+ Recommended – R, Horror, Classic (109 minutes)
Eight years after Singin’ in the Rain came Alfred Hitchcock’s Psycho (1960), which used black and white photography to capture the narrative. At the time, more people were transitioning to color photography and black and white was practically a dying breed. However, it gave Hitchcock’s horror classic an extra layer of style to separate it from everything else being produced at the time.
Behind the scenes, Psycho had a little trouble getting its wings off the ground because Hitchcock had a picture deal with Paramount and they wouldn’t let him make the movie because of how edgy the project was. He also had made a deal with Universal for television programs, but Lew Wasserman, the chairman of Universal at the time believed in his project but couldn’t fund the film through Universal’s money because of the picture deal with Paramount.
Instead, Hitchcock decided to fund the movie himself, roughly around $800,000 dollars, and to use Universal lots for filming production. Hitchcock used a Universal television crew, who were used to the rapid pace of back-to-back filming, in order to carry out production on the film. Robert Bloch’s novel was used as a platform for how the progression of the story was presented to a wider audience. Every single crew member on the set of Psycho contributed to the success of the project, especially Bernard Herrmann’s insistent, eerie score, Saul Bass who primarily worked on storyboards, and Anthony Perkins who brought his polished theatrical performance style to the big screen. Excluding the work of even one of these people would most likely squander certain qualities of the final film.
The brilliance of suspense horror comes through in Psycho unlike most modern horror movies. From the very beginning, after Ms. Crane has taken the $40,000 dollars and fled the city, there’s an uneasiness and tangible paranoia. While Marion drives, there is a car in almost every shot following her, using rear screen projection. Most of the time you can make out a silhouette of the figure driving the car; not only does she feel as if she’s being followed, but the audience does as well.
The same concept is utilized during the rest of the film in the background. Several shots include a mirror behind the main character that reflects other portions of the room. Even while there’s no instances of the mirrors being used as a tool for jump scares, the audience can’t help to center their attention, not only on Marion, but also checking the mirrors in the background to make sure she’s safe.
Every frame is purposeful and typically shows character’s internal thoughts or actions. Many scenes are nonverbal, and Hitchcock uses these scenes to provide exposition or explanation at times. When Marion is driving out of town, voice over work was done from the other characters to provide some context into what everyone else is thinking rather than cutting back to the city. The audience remains with the characters until they die, with minimal cuts and transitions to other scenes.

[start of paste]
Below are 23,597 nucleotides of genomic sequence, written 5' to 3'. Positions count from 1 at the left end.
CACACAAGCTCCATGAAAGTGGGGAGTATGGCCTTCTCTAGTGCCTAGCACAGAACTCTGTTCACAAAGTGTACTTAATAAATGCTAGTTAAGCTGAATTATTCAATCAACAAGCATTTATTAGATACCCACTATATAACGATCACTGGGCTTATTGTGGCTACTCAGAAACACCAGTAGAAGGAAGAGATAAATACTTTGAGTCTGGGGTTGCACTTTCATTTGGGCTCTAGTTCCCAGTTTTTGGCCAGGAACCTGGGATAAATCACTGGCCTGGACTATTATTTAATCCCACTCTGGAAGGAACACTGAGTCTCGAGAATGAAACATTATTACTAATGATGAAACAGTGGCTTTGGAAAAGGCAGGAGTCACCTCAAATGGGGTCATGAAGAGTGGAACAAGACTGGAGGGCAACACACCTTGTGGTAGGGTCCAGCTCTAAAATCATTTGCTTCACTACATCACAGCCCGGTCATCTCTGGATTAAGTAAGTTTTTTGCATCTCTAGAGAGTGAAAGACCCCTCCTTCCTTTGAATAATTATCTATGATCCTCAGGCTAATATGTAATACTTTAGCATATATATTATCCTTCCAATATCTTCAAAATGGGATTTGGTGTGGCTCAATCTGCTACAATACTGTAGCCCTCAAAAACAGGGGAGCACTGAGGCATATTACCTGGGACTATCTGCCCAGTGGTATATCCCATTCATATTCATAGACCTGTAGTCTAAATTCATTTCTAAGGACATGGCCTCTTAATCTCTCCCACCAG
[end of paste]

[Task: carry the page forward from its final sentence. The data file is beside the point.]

Much of the attention in the first act was placed upon the money, and Marion’s thoughts surrounding the money: where she was going to hide it, what she was contemplating internally, can she get away with this? But the money was just a MacGuffin that propelled the story into the later acts. It’s of unimportance, for the most part, to the narrative that’s unfolding at the forefront. A trick thrust upon the audience for a reward in the latter half.
Finally, the POV nature of Psycho places the audience right within the horrors of Bates Motel. Marion Crane’s character has numerous shots where the audience is observing the surrounding through the lens of her eyes,especially when looking towards the cash. While this mainly is the case for protagonists, the audience interacts with the film through voyeurism (shower scene, opening hotel scene). However, the emphasis of the POV shots is central to the main characters and pointing the audience in the direction of who to root for.
In the case of entering the Bates’ home, the camera films Arbogast’s (Martin Balsam) entrance into the house very differently than Lila Crane’s. During the moments that she enters, the camera tracks her up the hill and to the front door. Psycho is meticulously devised, but nonetheless a carefully crafted horror classic.